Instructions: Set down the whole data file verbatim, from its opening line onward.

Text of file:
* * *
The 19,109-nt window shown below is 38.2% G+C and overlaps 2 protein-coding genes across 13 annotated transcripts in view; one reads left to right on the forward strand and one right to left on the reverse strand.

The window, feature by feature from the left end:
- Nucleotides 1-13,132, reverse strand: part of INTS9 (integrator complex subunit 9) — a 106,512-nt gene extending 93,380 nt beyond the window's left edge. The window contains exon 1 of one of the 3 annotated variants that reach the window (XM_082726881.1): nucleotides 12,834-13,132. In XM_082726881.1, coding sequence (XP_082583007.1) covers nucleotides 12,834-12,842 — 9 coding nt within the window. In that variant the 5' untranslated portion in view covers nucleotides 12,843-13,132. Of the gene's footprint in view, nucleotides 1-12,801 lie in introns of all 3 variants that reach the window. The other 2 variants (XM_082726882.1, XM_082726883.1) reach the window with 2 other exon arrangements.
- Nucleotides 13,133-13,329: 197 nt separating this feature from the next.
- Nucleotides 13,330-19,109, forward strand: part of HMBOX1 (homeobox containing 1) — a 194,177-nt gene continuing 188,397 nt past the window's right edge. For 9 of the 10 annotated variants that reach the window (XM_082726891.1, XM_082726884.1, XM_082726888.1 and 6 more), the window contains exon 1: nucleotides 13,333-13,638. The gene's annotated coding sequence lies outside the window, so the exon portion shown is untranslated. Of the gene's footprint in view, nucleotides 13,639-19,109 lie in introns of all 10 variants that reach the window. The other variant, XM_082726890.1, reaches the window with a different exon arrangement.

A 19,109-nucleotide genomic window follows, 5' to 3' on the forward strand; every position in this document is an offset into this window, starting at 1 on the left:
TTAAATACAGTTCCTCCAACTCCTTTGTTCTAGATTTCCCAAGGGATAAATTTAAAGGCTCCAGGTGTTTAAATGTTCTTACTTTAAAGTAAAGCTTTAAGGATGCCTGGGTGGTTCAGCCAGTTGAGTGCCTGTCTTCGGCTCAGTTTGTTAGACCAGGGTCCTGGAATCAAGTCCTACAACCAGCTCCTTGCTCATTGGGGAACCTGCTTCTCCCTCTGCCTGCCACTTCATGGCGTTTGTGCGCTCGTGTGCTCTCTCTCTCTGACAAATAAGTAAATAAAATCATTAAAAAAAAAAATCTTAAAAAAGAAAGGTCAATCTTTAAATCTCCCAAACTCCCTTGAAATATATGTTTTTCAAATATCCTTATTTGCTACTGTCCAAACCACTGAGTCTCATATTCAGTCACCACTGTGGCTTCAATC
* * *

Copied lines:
The 19,109-nt window shown below is 38.2% G+C and overlaps 2 protein-coding genes across 13 annotated transcripts in view; one reads left to right on the forward strand and one right to left on the reverse strand.

The window, feature by feature from the left end:
- Nucleotides 1-13,132, reverse strand: part of INTS9 (integrator complex subunit 9) — a 106,512-nt gene extending 93,380 nt beyond the window's left edge. The window contains exon 1 of one of the 3 annotated variants that reach the window (XM_082726881.1): nucleotides 12,834-13,132. In XM_082726881.1, coding sequence (XP_082583007.1) covers nucleotides 12,834-12,842 — 9 coding nt within the window. In that variant the 5' untranslated portion in view covers nucleotides 12,843-13,132. Of the gene's footprint in view, nucleotides 1-12,801 lie in introns of all 3 variants that reach the window. The other 2 variants (XM_082726882.1, XM_082726883.1) reach the window with 2 other exon arrangements.
- Nucleotides 13,133-13,329: 197 nt separating this feature from the next.
- Nucleotides 13,330-19,109, forward strand: part of HMBOX1 (homeobox containing 1) — a 194,177-nt gene continuing 188,397 nt past the window's right edge. For 9 of the 10 annotated variants that reach the window (XM_082726891.1, XM_082726884.1, XM_082726888.1 and 6 more), the window contains exon 1: nucleotides 13,333-13,638. The gene's annotated coding sequence lies outside the window, so the exon portion shown is untranslated. Of the gene's footprint in view, nucleotides 13,639-19,109 lie in introns of all 10 variants that reach the window. The other variant, XM_082726890.1, reaches the window with a different exon arrangement.

A 19,109-nucleotide genomic window follows, 5' to 3' on the forward strand; every position in this document is an offset into this window, starting at 1 on the left:
TTAAATACAGTTCCTCCAACTCCTTTGTTCTAGATTTCCCAAGGGATAAATTTAAAGGCTCCAGGTGTTTAAATGTTCTTACTTTAAAGTAAAGCTTTAAGGATGCCTGGGTGGTTCAGCCAGTTGAGTGCCTGTCTTCGGCTCAGTTTGTTAGACCAGGGTCCTGGAATCAAGTCCTACAACCAGCTCCTTGCTCATTGGGGAACCTGCTTCTCCCTCTGCCTGCCACTTCATGGCGTTTGTGCGCTCGTGTGCTCTCTCTCTCTGACAAATAAGTAAATAAAATCATTAAAAAAAAAAATCTTAAAAAAGAAAGGTCAATCTTTAAATCTCCCAAACTCCCTTGAAATATATGTTTTTCAAATATCCTTATTTGCTACTGTCCAAACCACTGAGTCTCATATTCAGTCACCACTGTGGCTTCAATC